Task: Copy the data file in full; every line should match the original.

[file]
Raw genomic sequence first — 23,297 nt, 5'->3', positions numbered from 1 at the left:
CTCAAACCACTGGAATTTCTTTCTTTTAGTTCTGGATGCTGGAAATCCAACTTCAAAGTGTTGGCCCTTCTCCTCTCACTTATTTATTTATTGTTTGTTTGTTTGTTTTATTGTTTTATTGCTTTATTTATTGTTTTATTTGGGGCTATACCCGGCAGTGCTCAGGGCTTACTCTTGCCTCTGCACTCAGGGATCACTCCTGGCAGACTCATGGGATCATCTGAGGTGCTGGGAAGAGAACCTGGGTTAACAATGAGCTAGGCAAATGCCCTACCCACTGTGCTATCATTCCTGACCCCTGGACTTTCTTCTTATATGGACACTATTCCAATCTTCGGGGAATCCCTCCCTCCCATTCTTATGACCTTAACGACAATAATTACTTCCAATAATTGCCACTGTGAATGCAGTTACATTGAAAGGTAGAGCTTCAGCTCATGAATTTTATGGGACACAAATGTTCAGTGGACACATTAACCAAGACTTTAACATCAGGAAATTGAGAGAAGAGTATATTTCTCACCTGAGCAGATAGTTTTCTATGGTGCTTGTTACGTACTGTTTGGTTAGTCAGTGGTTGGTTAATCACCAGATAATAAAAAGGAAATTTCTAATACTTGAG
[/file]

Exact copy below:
Raw genomic sequence first — 23,297 nt, 5'->3', positions numbered from 1 at the left:
CTCAAACCACTGGAATTTCTTTCTTTTAGTTCTGGATGCTGGAAATCCAACTTCAAAGTGTTGGCCCTTCTCCTCTCACTTATTTATTTATTGTTTGTTTGTTTGTTTTATTGTTTTATTGCTTTATTTATTGTTTTATTTGGGGCTATACCCGGCAGTGCTCAGGGCTTACTCTTGCCTCTGCACTCAGGGATCACTCCTGGCAGACTCATGGGATCATCTGAGGTGCTGGGAAGAGAACCTGGGTTAACAATGAGCTAGGCAAATGCCCTACCCACTGTGCTATCATTCCTGACCCCTGGACTTTCTTCTTATATGGACACTATTCCAATCTTCGGGGAATCCCTCCCTCCCATTCTTATGACCTTAACGACAATAATTACTTCCAATAATTGCCACTGTGAATGCAGTTACATTGAAAGGTAGAGCTTCAGCTCATGAATTTTATGGGACACAAATGTTCAGTGGACACATTAACCAAGACTTTAACATCAGGAAATTGAGAGAAGAGTATATTTCTCACCTGAGCAGATAGTTTTCTATGGTGCTTGTTACGTACTGTTTGGTTAGTCAGTGGTTGGTTAATCACCAGATAATAAAAAGGAAATTTCTAATACTTGAG